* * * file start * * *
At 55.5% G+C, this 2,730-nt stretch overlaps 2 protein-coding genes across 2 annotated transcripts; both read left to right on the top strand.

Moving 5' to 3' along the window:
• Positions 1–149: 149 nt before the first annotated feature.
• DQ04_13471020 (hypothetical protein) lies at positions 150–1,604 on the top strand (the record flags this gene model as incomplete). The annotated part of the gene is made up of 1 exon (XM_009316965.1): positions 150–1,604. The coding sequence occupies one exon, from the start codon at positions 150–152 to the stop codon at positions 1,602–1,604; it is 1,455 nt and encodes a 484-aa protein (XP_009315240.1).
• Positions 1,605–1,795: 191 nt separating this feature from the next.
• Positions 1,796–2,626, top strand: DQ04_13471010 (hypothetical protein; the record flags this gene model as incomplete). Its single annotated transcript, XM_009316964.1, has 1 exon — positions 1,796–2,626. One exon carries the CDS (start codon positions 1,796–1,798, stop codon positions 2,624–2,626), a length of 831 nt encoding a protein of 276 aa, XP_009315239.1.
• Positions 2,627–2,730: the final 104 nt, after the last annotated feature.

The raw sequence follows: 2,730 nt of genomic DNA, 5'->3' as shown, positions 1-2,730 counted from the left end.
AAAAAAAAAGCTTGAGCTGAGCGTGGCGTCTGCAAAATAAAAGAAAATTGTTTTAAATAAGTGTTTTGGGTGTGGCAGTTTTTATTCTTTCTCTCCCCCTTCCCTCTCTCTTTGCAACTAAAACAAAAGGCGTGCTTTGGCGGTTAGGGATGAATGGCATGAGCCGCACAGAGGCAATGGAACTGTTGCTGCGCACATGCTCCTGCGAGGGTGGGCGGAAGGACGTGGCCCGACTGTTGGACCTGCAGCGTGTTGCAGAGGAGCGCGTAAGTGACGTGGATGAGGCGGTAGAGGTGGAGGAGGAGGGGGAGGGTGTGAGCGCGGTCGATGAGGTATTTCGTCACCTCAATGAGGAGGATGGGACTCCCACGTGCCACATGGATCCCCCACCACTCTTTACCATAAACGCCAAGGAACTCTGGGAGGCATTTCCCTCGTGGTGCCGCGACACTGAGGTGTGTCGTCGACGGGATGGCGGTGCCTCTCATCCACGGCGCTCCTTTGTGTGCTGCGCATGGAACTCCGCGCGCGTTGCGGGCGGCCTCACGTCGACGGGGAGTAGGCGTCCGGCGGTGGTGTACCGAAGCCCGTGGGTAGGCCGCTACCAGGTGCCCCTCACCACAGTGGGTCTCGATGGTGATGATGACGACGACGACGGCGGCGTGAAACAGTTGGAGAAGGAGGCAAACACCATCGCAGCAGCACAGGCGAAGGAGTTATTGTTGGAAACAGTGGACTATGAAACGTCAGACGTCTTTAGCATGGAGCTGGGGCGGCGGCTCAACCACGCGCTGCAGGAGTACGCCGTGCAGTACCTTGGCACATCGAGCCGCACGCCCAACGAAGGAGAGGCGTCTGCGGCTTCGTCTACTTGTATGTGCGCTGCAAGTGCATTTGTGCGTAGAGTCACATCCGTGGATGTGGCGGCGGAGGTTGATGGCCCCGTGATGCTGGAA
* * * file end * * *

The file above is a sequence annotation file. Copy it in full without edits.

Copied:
At 55.5% G+C, this 2,730-nt stretch overlaps 2 protein-coding genes across 2 annotated transcripts; both read left to right on the top strand.

Moving 5' to 3' along the window:
• Positions 1–149: 149 nt before the first annotated feature.
• DQ04_13471020 (hypothetical protein) lies at positions 150–1,604 on the top strand (the record flags this gene model as incomplete). The annotated part of the gene is made up of 1 exon (XM_009316965.1): positions 150–1,604. The coding sequence occupies one exon, from the start codon at positions 150–152 to the stop codon at positions 1,602–1,604; it is 1,455 nt and encodes a 484-aa protein (XP_009315240.1).
• Positions 1,605–1,795: 191 nt separating this feature from the next.
• Positions 1,796–2,626, top strand: DQ04_13471010 (hypothetical protein; the record flags this gene model as incomplete). Its single annotated transcript, XM_009316964.1, has 1 exon — positions 1,796–2,626. One exon carries the CDS (start codon positions 1,796–1,798, stop codon positions 2,624–2,626), a length of 831 nt encoding a protein of 276 aa, XP_009315239.1.
• Positions 2,627–2,730: the final 104 nt, after the last annotated feature.

The raw sequence follows: 2,730 nt of genomic DNA, 5'->3' as shown, positions 1-2,730 counted from the left end.
AAAAAAAAAGCTTGAGCTGAGCGTGGCGTCTGCAAAATAAAAGAAAATTGTTTTAAATAAGTGTTTTGGGTGTGGCAGTTTTTATTCTTTCTCTCCCCCTTCCCTCTCTCTTTGCAACTAAAACAAAAGGCGTGCTTTGGCGGTTAGGGATGAATGGCATGAGCCGCACAGAGGCAATGGAACTGTTGCTGCGCACATGCTCCTGCGAGGGTGGGCGGAAGGACGTGGCCCGACTGTTGGACCTGCAGCGTGTTGCAGAGGAGCGCGTAAGTGACGTGGATGAGGCGGTAGAGGTGGAGGAGGAGGGGGAGGGTGTGAGCGCGGTCGATGAGGTATTTCGTCACCTCAATGAGGAGGATGGGACTCCCACGTGCCACATGGATCCCCCACCACTCTTTACCATAAACGCCAAGGAACTCTGGGAGGCATTTCCCTCGTGGTGCCGCGACACTGAGGTGTGTCGTCGACGGGATGGCGGTGCCTCTCATCCACGGCGCTCCTTTGTGTGCTGCGCATGGAACTCCGCGCGCGTTGCGGGCGGCCTCACGTCGACGGGGAGTAGGCGTCCGGCGGTGGTGTACCGAAGCCCGTGGGTAGGCCGCTACCAGGTGCCCCTCACCACAGTGGGTCTCGATGGTGATGATGACGACGACGACGGCGGCGTGAAACAGTTGGAGAAGGAGGCAAACACCATCGCAGCAGCACAGGCGAAGGAGTTATTGTTGGAAACAGTGGACTATGAAACGTCAGACGTCTTTAGCATGGAGCTGGGGCGGCGGCTCAACCACGCGCTGCAGGAGTACGCCGTGCAGTACCTTGGCACATCGAGCCGCACGCCCAACGAAGGAGAGGCGTCTGCGGCTTCGTCTACTTGTATGTGCGCTGCAAGTGCATTTGTGCGTAGAGTCACATCCGTGGATGTGGCGGCGGAGGTTGATGGCCCCGTGATGCTGGAA